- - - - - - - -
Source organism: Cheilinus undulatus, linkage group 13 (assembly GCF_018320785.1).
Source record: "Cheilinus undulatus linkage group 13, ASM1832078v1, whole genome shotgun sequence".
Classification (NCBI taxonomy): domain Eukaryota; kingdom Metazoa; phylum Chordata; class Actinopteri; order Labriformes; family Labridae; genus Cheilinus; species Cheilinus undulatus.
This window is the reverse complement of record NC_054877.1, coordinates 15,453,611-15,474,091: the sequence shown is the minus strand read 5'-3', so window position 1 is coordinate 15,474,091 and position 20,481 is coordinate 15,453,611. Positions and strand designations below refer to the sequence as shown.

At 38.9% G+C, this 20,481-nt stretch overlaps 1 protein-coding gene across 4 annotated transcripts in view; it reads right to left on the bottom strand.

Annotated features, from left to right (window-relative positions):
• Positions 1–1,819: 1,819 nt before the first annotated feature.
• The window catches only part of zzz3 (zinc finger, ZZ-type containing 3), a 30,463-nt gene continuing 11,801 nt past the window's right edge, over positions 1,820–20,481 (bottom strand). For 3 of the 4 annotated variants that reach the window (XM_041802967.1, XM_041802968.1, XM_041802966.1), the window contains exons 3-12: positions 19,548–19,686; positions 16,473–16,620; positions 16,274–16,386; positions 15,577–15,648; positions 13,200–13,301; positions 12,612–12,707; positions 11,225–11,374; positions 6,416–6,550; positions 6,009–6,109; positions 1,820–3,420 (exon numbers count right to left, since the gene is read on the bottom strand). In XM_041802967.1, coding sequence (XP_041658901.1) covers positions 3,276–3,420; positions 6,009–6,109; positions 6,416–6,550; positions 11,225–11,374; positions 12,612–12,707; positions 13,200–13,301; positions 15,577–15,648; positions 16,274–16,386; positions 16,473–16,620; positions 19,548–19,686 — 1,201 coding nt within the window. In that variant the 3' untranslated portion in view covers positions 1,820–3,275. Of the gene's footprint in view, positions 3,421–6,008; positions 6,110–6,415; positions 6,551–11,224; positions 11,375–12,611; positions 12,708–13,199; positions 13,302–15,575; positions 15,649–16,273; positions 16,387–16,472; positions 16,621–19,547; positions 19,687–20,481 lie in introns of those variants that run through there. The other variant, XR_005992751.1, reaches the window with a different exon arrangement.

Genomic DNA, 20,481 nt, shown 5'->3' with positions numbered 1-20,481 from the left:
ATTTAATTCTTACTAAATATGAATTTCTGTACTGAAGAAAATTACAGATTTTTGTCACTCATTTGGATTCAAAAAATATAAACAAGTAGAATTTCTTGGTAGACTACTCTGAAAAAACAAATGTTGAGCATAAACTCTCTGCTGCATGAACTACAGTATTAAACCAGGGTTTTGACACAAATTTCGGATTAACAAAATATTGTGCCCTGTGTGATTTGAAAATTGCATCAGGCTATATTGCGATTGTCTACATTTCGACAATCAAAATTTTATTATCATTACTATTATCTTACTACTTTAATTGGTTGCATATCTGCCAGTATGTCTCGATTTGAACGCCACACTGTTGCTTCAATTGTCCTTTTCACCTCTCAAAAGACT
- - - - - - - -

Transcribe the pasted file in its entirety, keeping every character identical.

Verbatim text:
Source organism: Cheilinus undulatus, linkage group 13 (assembly GCF_018320785.1).
Source record: "Cheilinus undulatus linkage group 13, ASM1832078v1, whole genome shotgun sequence".
Classification (NCBI taxonomy): domain Eukaryota; kingdom Metazoa; phylum Chordata; class Actinopteri; order Labriformes; family Labridae; genus Cheilinus; species Cheilinus undulatus.
This window is the reverse complement of record NC_054877.1, coordinates 15,453,611-15,474,091: the sequence shown is the minus strand read 5'-3', so window position 1 is coordinate 15,474,091 and position 20,481 is coordinate 15,453,611. Positions and strand designations below refer to the sequence as shown.

At 38.9% G+C, this 20,481-nt stretch overlaps 1 protein-coding gene across 4 annotated transcripts in view; it reads right to left on the bottom strand.

Annotated features, from left to right (window-relative positions):
• Positions 1–1,819: 1,819 nt before the first annotated feature.
• The window catches only part of zzz3 (zinc finger, ZZ-type containing 3), a 30,463-nt gene continuing 11,801 nt past the window's right edge, over positions 1,820–20,481 (bottom strand). For 3 of the 4 annotated variants that reach the window (XM_041802967.1, XM_041802968.1, XM_041802966.1), the window contains exons 3-12: positions 19,548–19,686; positions 16,473–16,620; positions 16,274–16,386; positions 15,577–15,648; positions 13,200–13,301; positions 12,612–12,707; positions 11,225–11,374; positions 6,416–6,550; positions 6,009–6,109; positions 1,820–3,420 (exon numbers count right to left, since the gene is read on the bottom strand). In XM_041802967.1, coding sequence (XP_041658901.1) covers positions 3,276–3,420; positions 6,009–6,109; positions 6,416–6,550; positions 11,225–11,374; positions 12,612–12,707; positions 13,200–13,301; positions 15,577–15,648; positions 16,274–16,386; positions 16,473–16,620; positions 19,548–19,686 — 1,201 coding nt within the window. In that variant the 3' untranslated portion in view covers positions 1,820–3,275. Of the gene's footprint in view, positions 3,421–6,008; positions 6,110–6,415; positions 6,551–11,224; positions 11,375–12,611; positions 12,708–13,199; positions 13,302–15,575; positions 15,649–16,273; positions 16,387–16,472; positions 16,621–19,547; positions 19,687–20,481 lie in introns of those variants that run through there. The other variant, XR_005992751.1, reaches the window with a different exon arrangement.

Genomic DNA, 20,481 nt, shown 5'->3' with positions numbered 1-20,481 from the left:
ATTTAATTCTTACTAAATATGAATTTCTGTACTGAAGAAAATTACAGATTTTTGTCACTCATTTGGATTCAAAAAATATAAACAAGTAGAATTTCTTGGTAGACTACTCTGAAAAAACAAATGTTGAGCATAAACTCTCTGCTGCATGAACTACAGTATTAAACCAGGGTTTTGACACAAATTTCGGATTAACAAAATATTGTGCCCTGTGTGATTTGAAAATTGCATCAGGCTATATTGCGATTGTCTACATTTCGACAATCAAAATTTTATTATCATTACTATTATCTTACTACTTTAATTGGTTGCATATCTGCCAGTATGTCTCGATTTGAACGCCACACTGTTGCTTCAATTGTCCTTTTCACCTCTCAAAAGACT